Not long ago, I picked up the alarmingly titled 1001 Books You Must Read Before You Die (Rizzoli/Universe, 960 pp., $34.95), intending to review it promptly. But every time I open it, I am reminded: The editor, Peter Boxall, thinks that while I still have a pulse, I need to read ten books by Ian McEwan. Ten! Is this man mad? Yes, that’s ten books in addition to McEwan’s On Chesil Beach, which I read shortly before it made the longlist for the 2007 Bad Sex Awards www.oneminutebookreviews.wordpress.com/2007/11/23/.
Boxall also thinks I need to read only one book by Willa Cather, and it is neither her wonderful Death Comes for the Archbishop or nor her classic tale of prairie life, O Pioneers!, nor her My Antonia, which many critics regard as her greatest work. It is, bizarrely, her The Professor’s House. I would happily listen to arguments about why that book is her best, but 1001 Books You Must Read Before You Die doesn’t offer them. So it’s going to take me a while to sort out this doorstopper.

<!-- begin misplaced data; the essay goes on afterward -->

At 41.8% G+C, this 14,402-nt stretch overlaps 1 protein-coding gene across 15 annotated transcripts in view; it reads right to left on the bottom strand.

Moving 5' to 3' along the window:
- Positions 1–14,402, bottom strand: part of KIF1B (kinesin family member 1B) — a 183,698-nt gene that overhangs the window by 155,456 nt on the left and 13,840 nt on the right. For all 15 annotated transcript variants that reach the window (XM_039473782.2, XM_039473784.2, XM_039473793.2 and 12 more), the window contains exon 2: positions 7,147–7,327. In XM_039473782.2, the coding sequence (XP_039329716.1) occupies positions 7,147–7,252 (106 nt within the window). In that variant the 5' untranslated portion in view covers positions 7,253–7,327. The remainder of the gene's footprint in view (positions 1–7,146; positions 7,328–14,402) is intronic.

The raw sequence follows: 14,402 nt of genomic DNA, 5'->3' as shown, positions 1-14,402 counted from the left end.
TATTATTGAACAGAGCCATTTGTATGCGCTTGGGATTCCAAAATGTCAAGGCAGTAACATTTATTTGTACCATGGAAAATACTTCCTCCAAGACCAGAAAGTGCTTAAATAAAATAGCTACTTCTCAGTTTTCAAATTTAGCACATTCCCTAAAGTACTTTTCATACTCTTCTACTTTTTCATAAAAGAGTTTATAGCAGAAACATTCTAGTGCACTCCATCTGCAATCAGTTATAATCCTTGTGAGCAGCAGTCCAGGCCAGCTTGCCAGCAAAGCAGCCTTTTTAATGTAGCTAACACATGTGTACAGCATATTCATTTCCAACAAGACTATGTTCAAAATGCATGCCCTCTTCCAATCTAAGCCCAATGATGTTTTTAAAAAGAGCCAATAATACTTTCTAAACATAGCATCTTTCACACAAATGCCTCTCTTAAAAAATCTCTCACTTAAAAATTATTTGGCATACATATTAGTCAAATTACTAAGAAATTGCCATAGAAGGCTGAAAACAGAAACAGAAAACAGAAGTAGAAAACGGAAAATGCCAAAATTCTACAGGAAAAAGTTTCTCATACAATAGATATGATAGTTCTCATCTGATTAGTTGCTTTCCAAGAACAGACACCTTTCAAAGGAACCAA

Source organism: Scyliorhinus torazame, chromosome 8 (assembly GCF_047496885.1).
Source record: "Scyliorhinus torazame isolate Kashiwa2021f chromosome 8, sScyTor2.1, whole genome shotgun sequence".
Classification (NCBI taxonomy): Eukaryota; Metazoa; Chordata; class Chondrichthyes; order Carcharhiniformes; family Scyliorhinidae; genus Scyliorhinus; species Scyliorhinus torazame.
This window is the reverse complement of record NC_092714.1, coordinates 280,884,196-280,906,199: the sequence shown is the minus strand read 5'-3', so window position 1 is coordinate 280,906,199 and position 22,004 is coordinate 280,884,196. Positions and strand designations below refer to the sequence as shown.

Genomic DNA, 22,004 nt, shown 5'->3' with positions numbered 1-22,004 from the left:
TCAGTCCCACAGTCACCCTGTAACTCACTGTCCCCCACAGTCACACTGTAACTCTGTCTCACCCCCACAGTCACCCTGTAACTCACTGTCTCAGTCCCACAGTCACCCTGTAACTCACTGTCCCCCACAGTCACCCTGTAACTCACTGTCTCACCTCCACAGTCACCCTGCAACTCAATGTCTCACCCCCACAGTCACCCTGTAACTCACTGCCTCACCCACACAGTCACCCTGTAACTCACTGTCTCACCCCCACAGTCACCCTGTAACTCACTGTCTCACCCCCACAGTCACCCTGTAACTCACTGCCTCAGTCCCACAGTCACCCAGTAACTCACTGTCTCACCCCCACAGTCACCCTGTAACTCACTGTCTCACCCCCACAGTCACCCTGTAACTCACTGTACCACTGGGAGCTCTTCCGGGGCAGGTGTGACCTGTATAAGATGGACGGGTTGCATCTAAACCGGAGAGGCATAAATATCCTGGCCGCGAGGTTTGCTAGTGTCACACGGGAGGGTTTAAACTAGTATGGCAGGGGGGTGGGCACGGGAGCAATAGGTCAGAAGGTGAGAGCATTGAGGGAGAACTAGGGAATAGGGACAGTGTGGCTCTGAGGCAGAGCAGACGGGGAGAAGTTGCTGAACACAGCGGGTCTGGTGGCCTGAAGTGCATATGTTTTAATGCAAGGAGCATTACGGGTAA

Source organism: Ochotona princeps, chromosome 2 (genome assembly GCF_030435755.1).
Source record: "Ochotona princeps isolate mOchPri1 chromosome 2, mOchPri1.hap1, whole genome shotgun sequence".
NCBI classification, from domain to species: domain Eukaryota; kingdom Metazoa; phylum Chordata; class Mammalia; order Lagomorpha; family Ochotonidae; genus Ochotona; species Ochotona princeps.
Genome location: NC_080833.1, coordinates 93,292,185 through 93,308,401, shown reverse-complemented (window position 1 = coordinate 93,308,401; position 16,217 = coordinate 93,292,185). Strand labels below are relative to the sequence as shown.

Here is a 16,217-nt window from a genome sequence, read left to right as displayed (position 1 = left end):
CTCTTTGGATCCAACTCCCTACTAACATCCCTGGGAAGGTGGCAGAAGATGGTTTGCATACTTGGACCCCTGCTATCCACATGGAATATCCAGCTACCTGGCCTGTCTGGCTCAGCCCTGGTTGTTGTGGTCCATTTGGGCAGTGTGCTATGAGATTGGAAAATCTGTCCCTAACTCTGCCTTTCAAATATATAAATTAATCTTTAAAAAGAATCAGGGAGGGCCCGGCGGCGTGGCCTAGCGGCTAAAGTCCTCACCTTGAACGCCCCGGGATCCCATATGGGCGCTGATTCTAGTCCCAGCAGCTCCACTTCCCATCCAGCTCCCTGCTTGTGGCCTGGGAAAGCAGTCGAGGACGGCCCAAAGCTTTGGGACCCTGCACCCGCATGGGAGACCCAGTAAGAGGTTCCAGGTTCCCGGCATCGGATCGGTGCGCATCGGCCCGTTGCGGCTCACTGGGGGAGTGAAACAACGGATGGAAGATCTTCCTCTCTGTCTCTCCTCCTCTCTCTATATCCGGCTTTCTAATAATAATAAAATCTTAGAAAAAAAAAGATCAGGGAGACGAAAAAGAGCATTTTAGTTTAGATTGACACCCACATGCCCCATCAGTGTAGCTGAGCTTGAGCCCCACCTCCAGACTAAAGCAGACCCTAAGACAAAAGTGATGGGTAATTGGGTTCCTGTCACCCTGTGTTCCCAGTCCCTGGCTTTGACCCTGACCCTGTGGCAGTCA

In the meantime the Telegraph has posted a list of 110 books that would make up “the perfect library”
www.telegraph.co.uk/arts/main.jhtml?xml=/arts/2008/04/06/nosplit/sv_classics06.xml. That list has its own quirks but is much less pretentious than Boxall’s. Among its virtues: It is refreshingly unstuffy and includes books like Gone With the Wind and Murder on the Orient Express along with The Iliad and The Odyssey.
© 2008 Janice Harayda. All rights reserved.